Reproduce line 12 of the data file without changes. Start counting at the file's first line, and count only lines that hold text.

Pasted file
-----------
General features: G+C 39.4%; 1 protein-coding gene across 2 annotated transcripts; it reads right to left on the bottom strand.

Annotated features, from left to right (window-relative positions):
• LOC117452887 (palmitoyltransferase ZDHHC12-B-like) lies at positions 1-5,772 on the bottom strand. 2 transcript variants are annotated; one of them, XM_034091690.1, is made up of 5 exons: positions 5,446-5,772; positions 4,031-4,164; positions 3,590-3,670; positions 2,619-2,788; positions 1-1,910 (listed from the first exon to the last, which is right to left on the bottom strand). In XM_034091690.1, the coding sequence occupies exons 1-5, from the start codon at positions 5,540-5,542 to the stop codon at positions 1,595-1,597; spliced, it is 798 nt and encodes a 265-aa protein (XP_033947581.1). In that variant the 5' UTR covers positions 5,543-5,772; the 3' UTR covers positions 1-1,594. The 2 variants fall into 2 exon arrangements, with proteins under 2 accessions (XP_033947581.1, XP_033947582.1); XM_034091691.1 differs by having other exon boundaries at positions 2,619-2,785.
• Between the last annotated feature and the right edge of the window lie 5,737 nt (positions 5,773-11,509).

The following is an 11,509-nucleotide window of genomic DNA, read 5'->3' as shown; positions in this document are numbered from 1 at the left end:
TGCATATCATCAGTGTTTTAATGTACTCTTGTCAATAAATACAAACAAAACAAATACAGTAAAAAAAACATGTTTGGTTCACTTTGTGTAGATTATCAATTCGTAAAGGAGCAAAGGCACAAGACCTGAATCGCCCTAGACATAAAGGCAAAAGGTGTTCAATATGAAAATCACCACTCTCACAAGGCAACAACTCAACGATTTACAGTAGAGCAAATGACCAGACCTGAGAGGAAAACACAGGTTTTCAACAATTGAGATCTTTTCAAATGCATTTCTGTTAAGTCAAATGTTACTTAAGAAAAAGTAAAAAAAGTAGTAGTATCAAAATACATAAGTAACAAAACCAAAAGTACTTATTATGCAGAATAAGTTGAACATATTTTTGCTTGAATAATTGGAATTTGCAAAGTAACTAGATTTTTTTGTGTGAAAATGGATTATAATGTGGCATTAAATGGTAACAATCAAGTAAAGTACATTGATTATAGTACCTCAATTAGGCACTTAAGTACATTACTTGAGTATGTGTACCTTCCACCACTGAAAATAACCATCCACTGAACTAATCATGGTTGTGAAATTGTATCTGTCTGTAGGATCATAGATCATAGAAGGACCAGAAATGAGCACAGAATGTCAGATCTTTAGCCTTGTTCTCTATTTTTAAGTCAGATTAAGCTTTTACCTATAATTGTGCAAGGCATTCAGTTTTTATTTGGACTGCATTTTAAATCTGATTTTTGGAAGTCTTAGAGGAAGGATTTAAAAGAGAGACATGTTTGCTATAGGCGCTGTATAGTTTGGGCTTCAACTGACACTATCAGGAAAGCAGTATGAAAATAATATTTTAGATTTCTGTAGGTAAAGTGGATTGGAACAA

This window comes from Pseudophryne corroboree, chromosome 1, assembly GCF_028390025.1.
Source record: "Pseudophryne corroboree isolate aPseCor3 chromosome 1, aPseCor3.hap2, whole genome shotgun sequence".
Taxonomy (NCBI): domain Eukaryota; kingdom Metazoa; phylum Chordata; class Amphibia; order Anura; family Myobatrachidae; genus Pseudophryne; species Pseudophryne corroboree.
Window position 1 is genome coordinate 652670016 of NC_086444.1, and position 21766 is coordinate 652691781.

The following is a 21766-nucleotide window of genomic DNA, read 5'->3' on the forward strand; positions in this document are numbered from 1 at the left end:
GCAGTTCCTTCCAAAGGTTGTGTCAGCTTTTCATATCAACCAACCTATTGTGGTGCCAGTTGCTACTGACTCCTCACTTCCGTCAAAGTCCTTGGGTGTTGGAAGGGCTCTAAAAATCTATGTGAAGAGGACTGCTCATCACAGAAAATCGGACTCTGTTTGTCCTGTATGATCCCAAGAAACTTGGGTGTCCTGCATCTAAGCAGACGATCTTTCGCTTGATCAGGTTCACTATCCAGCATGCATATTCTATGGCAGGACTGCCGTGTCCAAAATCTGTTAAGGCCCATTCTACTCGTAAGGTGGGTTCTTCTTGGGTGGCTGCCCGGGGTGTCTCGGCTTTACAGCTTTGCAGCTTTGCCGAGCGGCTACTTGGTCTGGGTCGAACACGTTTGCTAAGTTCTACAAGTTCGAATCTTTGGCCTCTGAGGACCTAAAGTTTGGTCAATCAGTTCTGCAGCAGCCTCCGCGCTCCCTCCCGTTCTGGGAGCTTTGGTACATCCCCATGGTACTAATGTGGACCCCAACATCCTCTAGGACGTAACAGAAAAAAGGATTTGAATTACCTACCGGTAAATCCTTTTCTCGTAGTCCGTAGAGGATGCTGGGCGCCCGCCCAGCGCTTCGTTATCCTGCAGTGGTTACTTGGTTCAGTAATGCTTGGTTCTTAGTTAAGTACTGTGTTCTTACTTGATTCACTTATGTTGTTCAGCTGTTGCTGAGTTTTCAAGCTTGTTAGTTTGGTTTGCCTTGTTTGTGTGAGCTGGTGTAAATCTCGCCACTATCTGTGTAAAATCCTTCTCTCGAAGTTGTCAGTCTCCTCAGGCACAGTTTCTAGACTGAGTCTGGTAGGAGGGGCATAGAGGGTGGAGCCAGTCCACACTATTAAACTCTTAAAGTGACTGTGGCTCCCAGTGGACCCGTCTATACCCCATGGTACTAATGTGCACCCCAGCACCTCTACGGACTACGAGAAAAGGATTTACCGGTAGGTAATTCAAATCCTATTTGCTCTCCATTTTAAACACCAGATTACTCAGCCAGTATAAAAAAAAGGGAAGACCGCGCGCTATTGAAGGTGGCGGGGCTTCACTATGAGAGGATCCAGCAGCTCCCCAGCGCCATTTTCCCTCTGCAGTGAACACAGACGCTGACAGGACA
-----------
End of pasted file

GCAGTTCCTTCCAAAGGTTGTGTCAGCTTTTCATATCAACCAACCTATTGTGGTGCCAGTTGCTACTGACTCCTCACTTCCGTCAAAGTCCTTGGGTGTTGGAAGGGCTCTAAAAATCTATGTGAAGAGGACTGCTCATCACAGAAAATCGGACTCTGTTTGTCCTGTATGATCCCAAGAAACTTGGGTGTCCTGCATCTAAGCAGACGATCTTTCGCTTGATCAGGTTCACTATCCAGCATGCATATTCTATGGCAGGACTGCCGTGTCCAAAATCTGTTAAGGCCCATTCTACTCGTAAGGTGGGTTCTTCTTGGGTGGCTGCCCGGGGTGTCTCGGCTTTACAGCTTTGCAGCTTTGCCGAGCGGCTACTTGGTCTGGGTCGAACACGTTTGCTAAGTTCTACAAGTTCGAATCTTTGGCCTCTGAGGACCTAAAGTTTGGTCAATCAGTTCTGCAGCAGCCTCCGCGCTCCCTCCCGTTCTGGGAGCTTTGGTACATCCCCATGGTACTAATGTGGACCCCAACATCCTCTAGGACGTAACAGAAAAAAGGATTTGAATTACCTACCGGTAAATCCTTTTCTCGTAGTCCGTAGAGGATGCTGGGCGCCCGCCCAGCGCTTCGTTATCCTGCAGTGGTTACTTGGTTCAGTAATGCTTGGTTCTTAGTTAAGTACTGTGTTCTTACTTGATTCACTTATGTTGTTCAGCTGTTGCTGAGTTTTCAAGCTTGTTAGTTTGGTTTGCCTTGTTTGTGTGAGCTGGTGTAAATCTCGCCACTATCTGTGTAAAATCCTTCTCTCGAAGTTGTCAGTCTCCTCAGGCACAGTTTCTAGACTGAGTCTGGTAGGAGGGGCATAGAGGGTGGAGCCAGTCCACACTATTAAACTCTTAAAGTGACTGTGGCTCCCAGTGGACCCGTCTATACCCCATGGTACTAATGTGCACCCCAGCACCTCTACGGACTACGAGAAAAGGATTTACCGGTAGGTAATTCAAATCCTATTTGCTCTCCATTTTAAACACCAGATTACTCAGCCAGTATAAAAAAAAGGGAAGACCGCGCGCTATTGAAGGTGGCGGGGCTTCACTATGAGAGGATCCAGCAGCTCCCCAGCGCCATTTTCCCTCTGCAGTGAACACAGACGCTGACAGGACA